Now, let’s get back to the issue. Now every Canadian speaks both recognised, official, language of Canada. Most only speak one. English prevails in Canada, that’s a fact. But, there’s always a but, in the Eastern provinces French is a lot more present. As soon as you get out of the Montreal area you’re in French territory sort of speak. Even in town, many people only speak French. My parents don’t speak English at all. Actually, most of my relatives only have one language; and a few do manage somewhat in English. I, personally, don’t really understand how they can survive in town with only one language, but they do. It is such a wasted opportunity not to take advantage of the chance we have to learn more.

Even if we may not speak English, we like to visit our neighbours down South, especially when our Loony is doing so well. I remember a few vacations, as a kid with my parents, where we didn’t speak English but still managed to visit attractions, do our groceries and actually enjoyed our time in the States. I guess we were lucky. The fact that we didn’t really spoke nor read English generated a few interesting moments, a for sure some stories to tell when we got back home. We got lost so many times, and yet, never felt like we were disturbing the people we’d stopped to ask directions. We might have answered a few questions (if asked really slowly) wrong, or even in French, but it wasn’t because we were being cocky, we were just French speaking tourists trying to figure our way out.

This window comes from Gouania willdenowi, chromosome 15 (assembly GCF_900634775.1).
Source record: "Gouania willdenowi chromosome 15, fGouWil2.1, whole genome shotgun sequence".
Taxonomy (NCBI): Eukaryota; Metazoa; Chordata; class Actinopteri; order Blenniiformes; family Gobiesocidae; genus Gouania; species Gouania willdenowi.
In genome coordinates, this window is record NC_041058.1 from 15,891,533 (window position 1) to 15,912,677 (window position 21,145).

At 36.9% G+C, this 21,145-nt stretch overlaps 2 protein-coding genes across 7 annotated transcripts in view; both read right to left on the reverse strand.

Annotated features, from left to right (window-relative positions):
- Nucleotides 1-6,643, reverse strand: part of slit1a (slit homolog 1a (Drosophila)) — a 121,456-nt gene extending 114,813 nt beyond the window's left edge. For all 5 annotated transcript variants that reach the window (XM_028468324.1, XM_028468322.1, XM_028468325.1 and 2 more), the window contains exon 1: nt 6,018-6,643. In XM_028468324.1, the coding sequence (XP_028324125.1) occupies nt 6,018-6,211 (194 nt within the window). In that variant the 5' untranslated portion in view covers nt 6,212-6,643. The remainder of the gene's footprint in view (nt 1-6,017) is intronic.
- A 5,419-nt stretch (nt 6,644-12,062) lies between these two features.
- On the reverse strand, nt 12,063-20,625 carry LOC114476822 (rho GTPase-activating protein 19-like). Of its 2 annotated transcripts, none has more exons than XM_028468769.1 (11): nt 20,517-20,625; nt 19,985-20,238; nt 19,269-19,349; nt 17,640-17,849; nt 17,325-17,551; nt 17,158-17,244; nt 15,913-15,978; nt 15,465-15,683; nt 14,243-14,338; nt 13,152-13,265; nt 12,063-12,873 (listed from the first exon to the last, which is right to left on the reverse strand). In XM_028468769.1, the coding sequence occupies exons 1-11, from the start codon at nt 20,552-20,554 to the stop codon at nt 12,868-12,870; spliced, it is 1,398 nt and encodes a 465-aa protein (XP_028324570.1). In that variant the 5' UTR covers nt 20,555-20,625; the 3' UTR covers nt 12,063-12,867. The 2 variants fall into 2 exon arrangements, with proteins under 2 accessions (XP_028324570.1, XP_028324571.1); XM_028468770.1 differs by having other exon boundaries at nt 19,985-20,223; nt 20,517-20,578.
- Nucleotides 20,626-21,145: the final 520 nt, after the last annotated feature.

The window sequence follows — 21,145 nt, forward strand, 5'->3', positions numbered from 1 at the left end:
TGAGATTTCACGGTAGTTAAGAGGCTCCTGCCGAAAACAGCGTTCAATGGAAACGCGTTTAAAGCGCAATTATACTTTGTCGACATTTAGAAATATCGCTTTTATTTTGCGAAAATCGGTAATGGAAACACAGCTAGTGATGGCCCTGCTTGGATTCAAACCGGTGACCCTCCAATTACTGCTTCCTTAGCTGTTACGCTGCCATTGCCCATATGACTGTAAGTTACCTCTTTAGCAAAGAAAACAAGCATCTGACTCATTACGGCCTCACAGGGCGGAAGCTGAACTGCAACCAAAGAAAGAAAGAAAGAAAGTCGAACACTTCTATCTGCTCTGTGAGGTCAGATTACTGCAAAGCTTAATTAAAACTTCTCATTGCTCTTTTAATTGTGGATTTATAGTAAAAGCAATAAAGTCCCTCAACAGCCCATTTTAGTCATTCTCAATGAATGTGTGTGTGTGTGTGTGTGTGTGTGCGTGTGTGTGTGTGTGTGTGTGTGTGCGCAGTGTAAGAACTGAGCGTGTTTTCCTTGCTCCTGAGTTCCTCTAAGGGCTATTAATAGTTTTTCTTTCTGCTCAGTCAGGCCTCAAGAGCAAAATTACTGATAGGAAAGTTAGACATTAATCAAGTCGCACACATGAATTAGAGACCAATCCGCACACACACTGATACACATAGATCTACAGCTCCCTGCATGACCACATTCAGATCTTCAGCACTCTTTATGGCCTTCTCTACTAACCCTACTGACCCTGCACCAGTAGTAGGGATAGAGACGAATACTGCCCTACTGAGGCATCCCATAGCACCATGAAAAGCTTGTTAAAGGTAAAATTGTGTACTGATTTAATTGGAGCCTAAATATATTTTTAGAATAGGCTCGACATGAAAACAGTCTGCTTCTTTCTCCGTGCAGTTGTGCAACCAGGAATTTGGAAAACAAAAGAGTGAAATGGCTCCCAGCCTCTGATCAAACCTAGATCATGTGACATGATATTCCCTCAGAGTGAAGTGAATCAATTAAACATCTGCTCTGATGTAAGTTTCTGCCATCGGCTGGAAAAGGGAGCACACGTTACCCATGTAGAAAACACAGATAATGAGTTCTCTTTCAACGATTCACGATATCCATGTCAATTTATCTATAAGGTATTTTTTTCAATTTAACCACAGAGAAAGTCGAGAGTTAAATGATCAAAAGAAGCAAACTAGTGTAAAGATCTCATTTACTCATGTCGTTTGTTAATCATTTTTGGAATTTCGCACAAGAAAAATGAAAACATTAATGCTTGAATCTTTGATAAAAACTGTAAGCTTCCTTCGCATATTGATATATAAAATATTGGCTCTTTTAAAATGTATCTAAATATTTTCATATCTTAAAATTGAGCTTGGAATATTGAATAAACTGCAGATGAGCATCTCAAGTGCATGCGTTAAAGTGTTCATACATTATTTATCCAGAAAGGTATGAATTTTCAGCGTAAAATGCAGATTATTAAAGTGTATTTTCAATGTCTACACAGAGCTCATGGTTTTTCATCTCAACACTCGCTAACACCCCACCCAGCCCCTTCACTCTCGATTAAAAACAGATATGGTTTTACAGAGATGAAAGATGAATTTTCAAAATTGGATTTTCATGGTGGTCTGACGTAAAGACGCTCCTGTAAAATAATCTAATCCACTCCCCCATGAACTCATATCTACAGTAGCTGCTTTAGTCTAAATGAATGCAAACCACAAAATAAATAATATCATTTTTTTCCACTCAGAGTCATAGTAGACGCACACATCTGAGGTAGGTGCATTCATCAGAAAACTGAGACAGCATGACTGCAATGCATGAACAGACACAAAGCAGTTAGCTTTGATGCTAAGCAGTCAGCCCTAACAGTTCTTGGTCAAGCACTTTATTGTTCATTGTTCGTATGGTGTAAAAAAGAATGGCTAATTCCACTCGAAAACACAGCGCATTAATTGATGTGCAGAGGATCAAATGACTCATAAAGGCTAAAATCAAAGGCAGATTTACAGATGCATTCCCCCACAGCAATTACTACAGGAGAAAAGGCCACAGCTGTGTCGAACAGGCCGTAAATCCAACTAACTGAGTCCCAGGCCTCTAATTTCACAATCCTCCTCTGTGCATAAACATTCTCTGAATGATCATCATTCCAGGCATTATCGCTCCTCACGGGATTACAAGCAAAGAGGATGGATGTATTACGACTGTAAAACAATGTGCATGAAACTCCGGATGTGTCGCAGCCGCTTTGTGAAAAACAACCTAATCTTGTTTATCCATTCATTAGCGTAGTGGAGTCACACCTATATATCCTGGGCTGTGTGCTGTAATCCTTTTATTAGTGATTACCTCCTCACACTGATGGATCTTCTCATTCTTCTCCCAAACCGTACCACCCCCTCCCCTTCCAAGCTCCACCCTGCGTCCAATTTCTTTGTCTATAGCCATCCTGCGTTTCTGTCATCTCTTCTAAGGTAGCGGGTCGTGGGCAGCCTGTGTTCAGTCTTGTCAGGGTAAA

Nowadays there’s the GPS, which will bring you anywhere you want, but not everyone has such a little gizmo. Some people still enjoy their old paper maps, and even if their accent is really bad, please remember “at least they’re trying”, as bad as it may be, they are trying and if they answer “oui” instead of yes, who cares, you did understand their answer, so what’s the big deal?

Oh, one last thing: don’t judge all French-Canadian on some dumbass who speaks like he has a hot potato in his mouth, or someone who travels with an outdated map. Please, let’s keep an open mind ok?

I know I have an accent when I speak English, and you know what, I don’t care! My mother tongue is French, and damn it, I’m proud of that!


Green-Eyed Momster said...

I can honestly say that after hearing your sweet voice that your English is PERFECT! I love your accent!

Don't let him get to you, Stinkypaw!

His statement or statements were probably stupid. Like me saying that everyone in the States speaks perfectly good English! Seriously? I think the language here is Spanish and my Spanish sucks!


Barb said...

It certainly seems like the language here is Spanish. The nearby Target has all of their signage in English and Spanish. When I first walked in I thought for a moment that I was in Canada. ;-)

It's really neat to hear what a Quebecoise has to say about the language situation. Believe it or not, I learned all about the differences in accent and Quebecois vs. "French" French, from reading Kathy Reichs's books -- the ones the TV show "Bones" is based on. Much of the series takes place in Montreal because that's where the character (and the author) works part-time.

Anyway, it's the same in the U.S., even here in Chicago -- there are different accents and a lot of it involves social class. That can be tricky, though, because there can be very wealthy people who speak with what is stereotypically a lower-class accent. So, never assume.